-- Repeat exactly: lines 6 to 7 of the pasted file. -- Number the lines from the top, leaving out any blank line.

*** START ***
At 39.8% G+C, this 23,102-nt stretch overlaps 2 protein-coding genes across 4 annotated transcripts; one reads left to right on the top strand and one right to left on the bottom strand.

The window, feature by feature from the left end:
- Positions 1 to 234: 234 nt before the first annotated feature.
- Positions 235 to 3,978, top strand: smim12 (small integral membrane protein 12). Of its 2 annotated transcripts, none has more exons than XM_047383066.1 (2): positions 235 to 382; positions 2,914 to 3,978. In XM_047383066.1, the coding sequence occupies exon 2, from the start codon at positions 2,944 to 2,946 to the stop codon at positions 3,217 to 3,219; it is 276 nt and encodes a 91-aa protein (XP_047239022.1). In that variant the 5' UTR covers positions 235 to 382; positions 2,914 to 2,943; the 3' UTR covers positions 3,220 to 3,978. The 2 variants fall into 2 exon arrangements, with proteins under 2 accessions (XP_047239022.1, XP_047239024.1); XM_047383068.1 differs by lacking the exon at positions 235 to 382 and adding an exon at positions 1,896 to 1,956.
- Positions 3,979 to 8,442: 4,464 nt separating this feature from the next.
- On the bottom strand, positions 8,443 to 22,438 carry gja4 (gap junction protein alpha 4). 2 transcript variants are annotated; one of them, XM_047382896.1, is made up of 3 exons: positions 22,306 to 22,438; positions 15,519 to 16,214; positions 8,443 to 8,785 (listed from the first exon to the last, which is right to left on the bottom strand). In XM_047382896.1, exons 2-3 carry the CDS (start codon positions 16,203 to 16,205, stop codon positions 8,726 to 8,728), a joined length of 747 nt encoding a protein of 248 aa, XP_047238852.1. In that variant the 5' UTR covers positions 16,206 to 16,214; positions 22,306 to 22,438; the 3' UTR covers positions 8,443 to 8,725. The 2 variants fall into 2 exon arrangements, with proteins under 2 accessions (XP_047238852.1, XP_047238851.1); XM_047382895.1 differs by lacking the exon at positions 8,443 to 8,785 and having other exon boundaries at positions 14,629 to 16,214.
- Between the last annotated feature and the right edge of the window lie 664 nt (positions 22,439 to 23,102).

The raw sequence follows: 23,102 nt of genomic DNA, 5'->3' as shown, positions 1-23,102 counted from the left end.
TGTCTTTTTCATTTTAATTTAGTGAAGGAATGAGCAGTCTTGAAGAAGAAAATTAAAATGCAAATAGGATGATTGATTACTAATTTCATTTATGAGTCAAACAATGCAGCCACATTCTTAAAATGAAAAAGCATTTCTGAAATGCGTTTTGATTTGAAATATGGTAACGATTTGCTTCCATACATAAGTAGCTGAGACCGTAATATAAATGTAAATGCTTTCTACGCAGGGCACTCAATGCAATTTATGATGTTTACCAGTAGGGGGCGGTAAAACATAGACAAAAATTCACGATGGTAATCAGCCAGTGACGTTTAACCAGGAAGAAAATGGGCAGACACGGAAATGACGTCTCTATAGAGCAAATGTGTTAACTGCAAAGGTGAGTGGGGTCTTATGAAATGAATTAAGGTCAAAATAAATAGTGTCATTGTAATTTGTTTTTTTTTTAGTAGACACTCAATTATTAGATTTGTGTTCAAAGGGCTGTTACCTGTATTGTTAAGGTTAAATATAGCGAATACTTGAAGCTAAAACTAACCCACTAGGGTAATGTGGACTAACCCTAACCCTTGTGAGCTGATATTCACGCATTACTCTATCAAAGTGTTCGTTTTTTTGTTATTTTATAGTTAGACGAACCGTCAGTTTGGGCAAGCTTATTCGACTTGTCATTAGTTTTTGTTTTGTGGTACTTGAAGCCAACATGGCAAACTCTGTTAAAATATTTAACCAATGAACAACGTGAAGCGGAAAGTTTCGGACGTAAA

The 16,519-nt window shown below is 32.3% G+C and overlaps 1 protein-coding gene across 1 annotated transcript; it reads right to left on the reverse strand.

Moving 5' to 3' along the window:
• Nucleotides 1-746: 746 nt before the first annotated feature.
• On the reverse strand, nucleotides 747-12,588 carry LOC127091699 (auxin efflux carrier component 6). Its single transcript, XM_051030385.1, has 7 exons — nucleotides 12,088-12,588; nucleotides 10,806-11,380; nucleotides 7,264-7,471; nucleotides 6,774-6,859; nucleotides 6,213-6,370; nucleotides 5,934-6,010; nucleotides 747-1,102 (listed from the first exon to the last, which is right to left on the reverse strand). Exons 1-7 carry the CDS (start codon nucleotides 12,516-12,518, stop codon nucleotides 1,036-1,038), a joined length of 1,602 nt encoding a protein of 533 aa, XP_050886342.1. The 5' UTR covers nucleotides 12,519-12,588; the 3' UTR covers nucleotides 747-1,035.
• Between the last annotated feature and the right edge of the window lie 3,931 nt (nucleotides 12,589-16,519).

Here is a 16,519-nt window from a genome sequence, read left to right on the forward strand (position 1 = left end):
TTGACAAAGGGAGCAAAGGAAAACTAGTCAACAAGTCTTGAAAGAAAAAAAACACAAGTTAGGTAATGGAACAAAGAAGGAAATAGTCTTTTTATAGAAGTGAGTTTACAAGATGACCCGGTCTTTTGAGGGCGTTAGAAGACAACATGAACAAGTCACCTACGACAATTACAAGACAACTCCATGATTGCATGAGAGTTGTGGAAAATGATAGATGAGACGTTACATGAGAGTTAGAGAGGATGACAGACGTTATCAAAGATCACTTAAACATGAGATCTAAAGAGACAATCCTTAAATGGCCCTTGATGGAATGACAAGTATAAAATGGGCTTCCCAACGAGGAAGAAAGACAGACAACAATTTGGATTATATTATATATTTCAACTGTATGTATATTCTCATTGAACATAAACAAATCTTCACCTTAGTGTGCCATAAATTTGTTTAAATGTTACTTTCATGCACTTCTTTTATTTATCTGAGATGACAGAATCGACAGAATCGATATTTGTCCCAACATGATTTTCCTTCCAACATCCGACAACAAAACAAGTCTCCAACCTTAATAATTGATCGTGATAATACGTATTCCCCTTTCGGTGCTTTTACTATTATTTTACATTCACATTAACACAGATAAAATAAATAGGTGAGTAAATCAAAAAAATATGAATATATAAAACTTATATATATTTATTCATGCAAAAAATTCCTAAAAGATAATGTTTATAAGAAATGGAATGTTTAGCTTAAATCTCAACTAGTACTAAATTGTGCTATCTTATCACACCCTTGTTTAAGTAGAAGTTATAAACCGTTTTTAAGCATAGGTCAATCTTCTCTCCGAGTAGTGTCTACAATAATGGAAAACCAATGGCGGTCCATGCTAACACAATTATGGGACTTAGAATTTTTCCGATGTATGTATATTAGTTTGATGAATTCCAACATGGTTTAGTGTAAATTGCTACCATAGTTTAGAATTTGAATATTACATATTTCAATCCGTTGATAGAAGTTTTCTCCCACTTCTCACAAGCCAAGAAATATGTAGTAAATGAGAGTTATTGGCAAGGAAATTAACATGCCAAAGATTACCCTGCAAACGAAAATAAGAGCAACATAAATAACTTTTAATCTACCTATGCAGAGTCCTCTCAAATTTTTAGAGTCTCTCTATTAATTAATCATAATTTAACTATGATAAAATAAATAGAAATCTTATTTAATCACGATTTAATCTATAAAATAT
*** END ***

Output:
- On the bottom strand, positions 8,443 to 22,438 carry gja4 (gap junction protein alpha 4). 2 transcript variants are annotated; one of them, XM_047382896.1, is made up of 3 exons: positions 22,306 to 22,438; positions 15,519 to 16,214; positions 8,443 to 8,785 (listed from the first exon to the last, which is right to left on the bottom strand). In XM_047382896.1, exons 2-3 carry the CDS (start codon positions 16,203 to 16,205, stop codon positions 8,726 to 8,728), a joined length of 747 nt encoding a protein of 248 aa, XP_047238852.1. In that variant the 5' UTR covers positions 16,206 to 16,214; positions 22,306 to 22,438; the 3' UTR covers positions 8,443 to 8,725. The 2 variants fall into 2 exon arrangements, with proteins under 2 accessions (XP_047238852.1, XP_047238851.1); XM_047382895.1 differs by lacking the exon at positions 8,443 to 8,785 and having other exon boundaries at positions 14,629 to 16,214.
- Between the last annotated feature and the right edge of the window lie 664 nt (positions 22,439 to 23,102).